Lowe (ConocoPhillips) ConocoPhillips supports developing traditional, renewable, and alternative forms of energy. We cannot attain an alternative energy economy in a few short decades. We must also develop the ability to use fossil fuels in cleaner forms. Our reinvestments exceeded our income. We have $15 billion in investments in 2008, including a major investment in the Canadian oil sands. We are increasing our refining capacity. Although renewable is not a core part of our portfolio, ethanol represents 5% of our gasoline volumes. We are working to produce biofuels from agricultural waste. We are evaluating opportunities to invest in solar and wind power. We have developed proprietary technology to convert coal into clean-burning natural gas. Two years ago, we formed a unique relationship with Tyson to create biofuels from animal fats. The House is blocking us from getting the biodiesel incentive. It is critical that incentives be feedstock and technology neutral. Hopefully we can move beyond today’s adversarial relationship. The U.S. is engaged in a global race. Unless our domestic companies are allowed to compete on level ground, we will undermine U.S. energy supply.

1:10 Malone (BP America) We’re the nation’s largest producer of domestic oil and gas. We expect to spend $30 billion in the next five years to expand natural gas from the West, to develop the Gulf of Mexico, to produce oil from the North Slope of Alaska. We expect to have 1000 MW of wind power on line. We’re one of the largest blenders of ethanol in the nation. We will invest $500 million in non-foodcrop ethanol. We can work with this Congress to move toward greater energy security. BP in America is working hard to diversify American energy supply. Our investment across the entire energy spectrum is huge. During 2007 we invested $750 million on alternative energy. Even with energy efficiency and renewable energy, the U.S. will consume more fossil fuels than it does today. U.S. energy policy must address both supply and demand. Taxing one form of energy to invest in another will reduce our ability to keep up with U.S. demand. On the demand side we have to drive up energy efficiency.

1:15 Markey Last year ExxonMobil reported $40 billion in profits and $7.5 billion in executive compensation, but I can’t see more than $100 million in renewables in the next ten years.

Simon When you go back to 2000 we as a corporation recognized that we had a huge challenge in front of us in keeping up with demand while balancing the risks of climate change. We looked at every facet of renewable energy. Our best scientists looked at it in a fundamental basis, a well to wheels analysis.

Markey How much have you invested in renewable energy in 2008?

Simon I will get to that.

Simon Recognizing that we needed to do something of a great magnitude, we initiated the global climate project at Stanford University. Putting more money into something won’t necessarily…

Our analysis is that we are not going to be able to meet the challenge. We need to leapfrog current technology.

Markey We don’t have time. For the poor in America, 10% of their income is going to oil. You’re doing a partnership to begin to think about doing something.

Simon To have an impact it’s going to take breakthroughs. About 70% of the price of gas is crude oil. We can moderate demand.

Markey You can’t be nickel and diming renewables at Exxon, and recording record profits, and fighting our efforts to put the billions into renewable R&D.

Simon The current technologies don’t have an impact.

Markey That’s just a policy of tax breaks for companies and tough breaks for consumers. With all respect to Stanford, other companies here are investing billions in renewable energy.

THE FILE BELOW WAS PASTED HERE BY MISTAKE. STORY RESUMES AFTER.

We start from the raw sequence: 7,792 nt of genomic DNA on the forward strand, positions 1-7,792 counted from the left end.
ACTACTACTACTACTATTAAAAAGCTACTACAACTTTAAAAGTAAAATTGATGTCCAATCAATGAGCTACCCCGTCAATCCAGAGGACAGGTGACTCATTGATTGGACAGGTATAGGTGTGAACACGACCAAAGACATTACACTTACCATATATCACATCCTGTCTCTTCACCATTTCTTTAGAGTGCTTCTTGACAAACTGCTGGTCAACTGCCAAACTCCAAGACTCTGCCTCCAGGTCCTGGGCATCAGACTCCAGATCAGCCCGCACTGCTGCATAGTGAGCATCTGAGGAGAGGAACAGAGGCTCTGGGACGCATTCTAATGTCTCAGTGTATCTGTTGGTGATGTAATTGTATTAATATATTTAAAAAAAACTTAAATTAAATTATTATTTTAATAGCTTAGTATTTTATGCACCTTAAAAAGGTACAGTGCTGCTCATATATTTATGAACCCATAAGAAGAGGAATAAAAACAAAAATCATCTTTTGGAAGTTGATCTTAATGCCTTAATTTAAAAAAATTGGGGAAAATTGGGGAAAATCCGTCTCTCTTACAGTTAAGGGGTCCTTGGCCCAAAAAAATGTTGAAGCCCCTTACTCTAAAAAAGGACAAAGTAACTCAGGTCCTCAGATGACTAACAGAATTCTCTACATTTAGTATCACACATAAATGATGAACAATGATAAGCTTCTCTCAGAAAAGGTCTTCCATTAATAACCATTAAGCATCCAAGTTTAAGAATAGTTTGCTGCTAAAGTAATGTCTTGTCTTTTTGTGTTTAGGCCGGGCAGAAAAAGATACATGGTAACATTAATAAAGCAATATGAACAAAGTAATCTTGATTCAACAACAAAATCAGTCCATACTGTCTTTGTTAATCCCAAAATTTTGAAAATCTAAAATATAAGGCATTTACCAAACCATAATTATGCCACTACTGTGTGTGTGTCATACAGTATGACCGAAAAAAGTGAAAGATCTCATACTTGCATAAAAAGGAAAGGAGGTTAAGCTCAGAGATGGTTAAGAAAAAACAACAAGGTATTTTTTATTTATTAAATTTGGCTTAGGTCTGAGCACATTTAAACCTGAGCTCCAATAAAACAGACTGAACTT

1:22 Sensenbrenner We don’t have the power to repeal the law of supply and demand. Demand is up because of China and India. Supply is restricted because we can’t build refineries. Our low interest policy to prevent the housing market from tanking is pulling down the dollar. What do you think is the most important policy to increase supply?

Simon Open access to supplies that are currently off-limits.

Hofmeister Short-term, medium, and long-term strategies. We will suffer enormously from a continuing shortage of hydrocarbons.

Robertson A message of efficiency is most important, then open up off-shore development.

Lowe We need more access in the United States.

Malone In Canada we have the Saudi Arabia of North America.

Sensenbrenner If you had the supply, would you have the refining capacity?

Malone Two of our projects are to expand our refineries with access to Canadian crude. We can expand our refineries.

Lowe We’ve encountered significant difficulty in permitting these projects.

Robertson The U.S. market has been has been about flat. We have the refining capacity.

Hofmeister We have the refining capacity to meet future demand.

Simon We don’t think we’ll have any issues.

1:27 Blumenauer Mr. Simon, please submit to the committee the accounting assumptions to say you’re spending more in taxes than income. Your testimony referenced that we’re 5% of the world’s population and consuming 20% of the world’s supply. Anyone think this is sustainable?

Simon I think we will be able to meet increase in demand.

Blumenauer Can we not come close to Europe and Japan in per-capita use in the next ten or 15 years?

Robertson Absolutely.

Blumenauer Some of you more aggressively than other recognize that the future is going to be weighted toward renewables. At what point the mature part of your business, the oil production, is mature enough that we can focus the subsidy on the emerging parts, like wind and solar?

Hofmeister Your timeframe of 10 to 15 years is too short. We don’t have the benefits of dense housing and mass transit systems. The issue that is most troubling in terms of 199 withdrawal is punishing 5 companies by name. We are mature already. We are successful as a company. Wind and solar have lots of obstacles to overcome. There is not enough turbine manufacturing, not enough high-transmission lines.